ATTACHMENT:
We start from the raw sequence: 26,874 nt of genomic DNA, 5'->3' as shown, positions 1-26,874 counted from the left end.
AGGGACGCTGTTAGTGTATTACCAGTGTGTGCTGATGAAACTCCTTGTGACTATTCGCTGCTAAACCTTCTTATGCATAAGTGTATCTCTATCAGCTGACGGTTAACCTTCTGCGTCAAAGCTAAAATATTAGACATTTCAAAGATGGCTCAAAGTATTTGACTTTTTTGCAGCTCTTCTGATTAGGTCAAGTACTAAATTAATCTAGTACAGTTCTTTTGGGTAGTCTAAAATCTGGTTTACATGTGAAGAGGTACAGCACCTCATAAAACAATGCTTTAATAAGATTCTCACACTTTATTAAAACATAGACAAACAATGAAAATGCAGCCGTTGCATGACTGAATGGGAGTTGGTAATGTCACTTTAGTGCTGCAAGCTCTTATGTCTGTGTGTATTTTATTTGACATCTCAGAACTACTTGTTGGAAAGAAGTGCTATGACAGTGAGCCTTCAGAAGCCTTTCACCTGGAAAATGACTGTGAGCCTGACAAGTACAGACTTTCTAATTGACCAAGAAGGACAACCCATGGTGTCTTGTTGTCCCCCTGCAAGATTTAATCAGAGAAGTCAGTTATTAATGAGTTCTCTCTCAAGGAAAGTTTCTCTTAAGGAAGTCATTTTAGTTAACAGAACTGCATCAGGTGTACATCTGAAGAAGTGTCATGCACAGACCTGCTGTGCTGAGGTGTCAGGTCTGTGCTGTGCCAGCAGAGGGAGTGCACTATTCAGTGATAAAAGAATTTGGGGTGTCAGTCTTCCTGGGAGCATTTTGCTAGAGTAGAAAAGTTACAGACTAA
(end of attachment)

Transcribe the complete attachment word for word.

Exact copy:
We start from the raw sequence: 26,874 nt of genomic DNA, 5'->3' as shown, positions 1-26,874 counted from the left end.
AGGGACGCTGTTAGTGTATTACCAGTGTGTGCTGATGAAACTCCTTGTGACTATTCGCTGCTAAACCTTCTTATGCATAAGTGTATCTCTATCAGCTGACGGTTAACCTTCTGCGTCAAAGCTAAAATATTAGACATTTCAAAGATGGCTCAAAGTATTTGACTTTTTTGCAGCTCTTCTGATTAGGTCAAGTACTAAATTAATCTAGTACAGTTCTTTTGGGTAGTCTAAAATCTGGTTTACATGTGAAGAGGTACAGCACCTCATAAAACAATGCTTTAATAAGATTCTCACACTTTATTAAAACATAGACAAACAATGAAAATGCAGCCGTTGCATGACTGAATGGGAGTTGGTAATGTCACTTTAGTGCTGCAAGCTCTTATGTCTGTGTGTATTTTATTTGACATCTCAGAACTACTTGTTGGAAAGAAGTGCTATGACAGTGAGCCTTCAGAAGCCTTTCACCTGGAAAATGACTGTGAGCCTGACAAGTACAGACTTTCTAATTGACCAAGAAGGACAACCCATGGTGTCTTGTTGTCCCCCTGCAAGATTTAATCAGAGAAGTCAGTTATTAATGAGTTCTCTCTCAAGGAAAGTTTCTCTTAAGGAAGTCATTTTAGTTAACAGAACTGCATCAGGTGTACATCTGAAGAAGTGTCATGCACAGACCTGCTGTGCTGAGGTGTCAGGTCTGTGCTGTGCCAGCAGAGGGAGTGCACTATTCAGTGATAAAAGAATTTGGGGTGTCAGTCTTCCTGGGAGCATTTTGCTAGAGTAGAAAAGTTACAGACTAA